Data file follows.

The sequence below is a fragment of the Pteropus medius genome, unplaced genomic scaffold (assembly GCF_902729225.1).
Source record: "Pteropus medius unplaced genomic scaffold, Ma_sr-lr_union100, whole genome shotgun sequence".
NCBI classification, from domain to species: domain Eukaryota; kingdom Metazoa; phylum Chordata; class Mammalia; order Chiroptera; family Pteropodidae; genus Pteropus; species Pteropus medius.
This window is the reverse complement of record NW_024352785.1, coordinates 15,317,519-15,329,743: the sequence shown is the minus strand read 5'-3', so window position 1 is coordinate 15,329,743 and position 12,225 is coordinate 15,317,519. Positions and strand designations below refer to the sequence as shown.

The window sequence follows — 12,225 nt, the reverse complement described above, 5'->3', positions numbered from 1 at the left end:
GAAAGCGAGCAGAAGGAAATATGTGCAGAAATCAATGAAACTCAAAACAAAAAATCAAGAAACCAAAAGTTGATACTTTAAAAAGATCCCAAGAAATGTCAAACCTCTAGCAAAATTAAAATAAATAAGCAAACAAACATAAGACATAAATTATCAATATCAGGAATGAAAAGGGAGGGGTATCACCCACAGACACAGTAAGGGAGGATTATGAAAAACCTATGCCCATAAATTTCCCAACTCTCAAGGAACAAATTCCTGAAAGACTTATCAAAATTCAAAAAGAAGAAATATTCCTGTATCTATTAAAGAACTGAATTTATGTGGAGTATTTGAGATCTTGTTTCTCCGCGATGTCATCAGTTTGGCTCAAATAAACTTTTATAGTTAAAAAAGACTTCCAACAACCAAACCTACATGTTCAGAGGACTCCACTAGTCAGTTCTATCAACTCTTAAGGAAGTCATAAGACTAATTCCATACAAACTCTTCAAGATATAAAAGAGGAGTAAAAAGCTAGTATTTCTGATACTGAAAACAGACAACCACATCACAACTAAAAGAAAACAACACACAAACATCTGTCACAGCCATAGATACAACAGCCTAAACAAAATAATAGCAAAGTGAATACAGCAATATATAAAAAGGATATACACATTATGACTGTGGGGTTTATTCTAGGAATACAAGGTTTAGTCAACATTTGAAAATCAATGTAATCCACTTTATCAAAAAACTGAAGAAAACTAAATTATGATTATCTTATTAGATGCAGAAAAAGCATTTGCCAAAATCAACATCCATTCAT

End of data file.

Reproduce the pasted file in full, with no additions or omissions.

The sequence below is a fragment of the Pteropus medius genome, unplaced genomic scaffold (assembly GCF_902729225.1).
Source record: "Pteropus medius unplaced genomic scaffold, Ma_sr-lr_union100, whole genome shotgun sequence".
NCBI classification, from domain to species: domain Eukaryota; kingdom Metazoa; phylum Chordata; class Mammalia; order Chiroptera; family Pteropodidae; genus Pteropus; species Pteropus medius.
This window is the reverse complement of record NW_024352785.1, coordinates 15,317,519-15,329,743: the sequence shown is the minus strand read 5'-3', so window position 1 is coordinate 15,329,743 and position 12,225 is coordinate 15,317,519. Positions and strand designations below refer to the sequence as shown.

The window sequence follows — 12,225 nt, the reverse complement described above, 5'->3', positions numbered from 1 at the left end:
GAAAGCGAGCAGAAGGAAATATGTGCAGAAATCAATGAAACTCAAAACAAAAAATCAAGAAACCAAAAGTTGATACTTTAAAAAGATCCCAAGAAATGTCAAACCTCTAGCAAAATTAAAATAAATAAGCAAACAAACATAAGACATAAATTATCAATATCAGGAATGAAAAGGGAGGGGTATCACCCACAGACACAGTAAGGGAGGATTATGAAAAACCTATGCCCATAAATTTCCCAACTCTCAAGGAACAAATTCCTGAAAGACTTATCAAAATTCAAAAAGAAGAAATATTCCTGTATCTATTAAAGAACTGAATTTATGTGGAGTATTTGAGATCTTGTTTCTCCGCGATGTCATCAGTTTGGCTCAAATAAACTTTTATAGTTAAAAAAGACTTCCAACAACCAAACCTACATGTTCAGAGGACTCCACTAGTCAGTTCTATCAACTCTTAAGGAAGTCATAAGACTAATTCCATACAAACTCTTCAAGATATAAAAGAGGAGTAAAAAGCTAGTATTTCTGATACTGAAAACAGACAACCACATCACAACTAAAAGAAAACAACACACAAACATCTGTCACAGCCATAGATACAACAGCCTAAACAAAATAATAGCAAAGTGAATACAGCAATATATAAAAAGGATATACACATTATGACTGTGGGGTTTATTCTAGGAATACAAGGTTTAGTCAACATTTGAAAATCAATGTAATCCACTTTATCAAAAAACTGAAGAAAACTAAATTATGATTATCTTATTAGATGCAGAAAAAGCATTTGCCAAAATCAACATCCATTCAT